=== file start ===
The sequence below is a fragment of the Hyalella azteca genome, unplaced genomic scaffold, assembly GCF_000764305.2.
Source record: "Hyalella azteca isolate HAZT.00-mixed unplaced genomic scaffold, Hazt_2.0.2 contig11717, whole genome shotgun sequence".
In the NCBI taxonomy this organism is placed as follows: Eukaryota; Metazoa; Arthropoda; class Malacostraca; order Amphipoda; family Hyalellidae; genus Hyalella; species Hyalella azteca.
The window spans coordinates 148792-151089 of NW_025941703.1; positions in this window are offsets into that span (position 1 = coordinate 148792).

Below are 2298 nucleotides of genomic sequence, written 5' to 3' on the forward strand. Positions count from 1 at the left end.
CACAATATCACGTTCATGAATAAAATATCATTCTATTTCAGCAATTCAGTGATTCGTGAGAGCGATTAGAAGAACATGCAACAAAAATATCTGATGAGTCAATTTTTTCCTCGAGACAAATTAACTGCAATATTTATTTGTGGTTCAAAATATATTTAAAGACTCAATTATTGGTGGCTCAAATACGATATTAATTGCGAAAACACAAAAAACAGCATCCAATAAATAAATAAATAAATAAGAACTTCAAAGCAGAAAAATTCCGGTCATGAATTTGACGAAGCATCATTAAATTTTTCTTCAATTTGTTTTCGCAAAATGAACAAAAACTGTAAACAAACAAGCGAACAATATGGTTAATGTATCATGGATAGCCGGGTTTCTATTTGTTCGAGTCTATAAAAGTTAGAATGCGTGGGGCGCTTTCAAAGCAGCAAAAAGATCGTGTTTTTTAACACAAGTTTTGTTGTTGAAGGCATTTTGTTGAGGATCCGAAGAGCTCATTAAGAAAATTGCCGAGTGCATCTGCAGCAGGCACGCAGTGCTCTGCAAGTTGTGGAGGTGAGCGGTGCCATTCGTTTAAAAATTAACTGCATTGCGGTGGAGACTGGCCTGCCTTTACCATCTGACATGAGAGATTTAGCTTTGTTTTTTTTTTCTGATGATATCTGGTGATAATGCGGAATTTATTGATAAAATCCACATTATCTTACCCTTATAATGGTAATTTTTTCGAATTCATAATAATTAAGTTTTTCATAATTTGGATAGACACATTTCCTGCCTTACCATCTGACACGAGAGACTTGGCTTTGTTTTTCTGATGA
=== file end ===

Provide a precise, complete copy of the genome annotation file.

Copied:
The sequence below is a fragment of the Hyalella azteca genome, unplaced genomic scaffold, assembly GCF_000764305.2.
Source record: "Hyalella azteca isolate HAZT.00-mixed unplaced genomic scaffold, Hazt_2.0.2 contig11717, whole genome shotgun sequence".
In the NCBI taxonomy this organism is placed as follows: Eukaryota; Metazoa; Arthropoda; class Malacostraca; order Amphipoda; family Hyalellidae; genus Hyalella; species Hyalella azteca.
The window spans coordinates 148792-151089 of NW_025941703.1; positions in this window are offsets into that span (position 1 = coordinate 148792).

Below are 2298 nucleotides of genomic sequence, written 5' to 3' on the forward strand. Positions count from 1 at the left end.
CACAATATCACGTTCATGAATAAAATATCATTCTATTTCAGCAATTCAGTGATTCGTGAGAGCGATTAGAAGAACATGCAACAAAAATATCTGATGAGTCAATTTTTTCCTCGAGACAAATTAACTGCAATATTTATTTGTGGTTCAAAATATATTTAAAGACTCAATTATTGGTGGCTCAAATACGATATTAATTGCGAAAACACAAAAAACAGCATCCAATAAATAAATAAATAAATAAGAACTTCAAAGCAGAAAAATTCCGGTCATGAATTTGACGAAGCATCATTAAATTTTTCTTCAATTTGTTTTCGCAAAATGAACAAAAACTGTAAACAAACAAGCGAACAATATGGTTAATGTATCATGGATAGCCGGGTTTCTATTTGTTCGAGTCTATAAAAGTTAGAATGCGTGGGGCGCTTTCAAAGCAGCAAAAAGATCGTGTTTTTTAACACAAGTTTTGTTGTTGAAGGCATTTTGTTGAGGATCCGAAGAGCTCATTAAGAAAATTGCCGAGTGCATCTGCAGCAGGCACGCAGTGCTCTGCAAGTTGTGGAGGTGAGCGGTGCCATTCGTTTAAAAATTAACTGCATTGCGGTGGAGACTGGCCTGCCTTTACCATCTGACATGAGAGATTTAGCTTTGTTTTTTTTTTCTGATGATATCTGGTGATAATGCGGAATTTATTGATAAAATCCACATTATCTTACCCTTATAATGGTAATTTTTTCGAATTCATAATAATTAAGTTTTTCATAATTTGGATAGACACATTTCCTGCCTTACCATCTGACACGAGAGACTTGGCTTTGTTTTTCTGATGA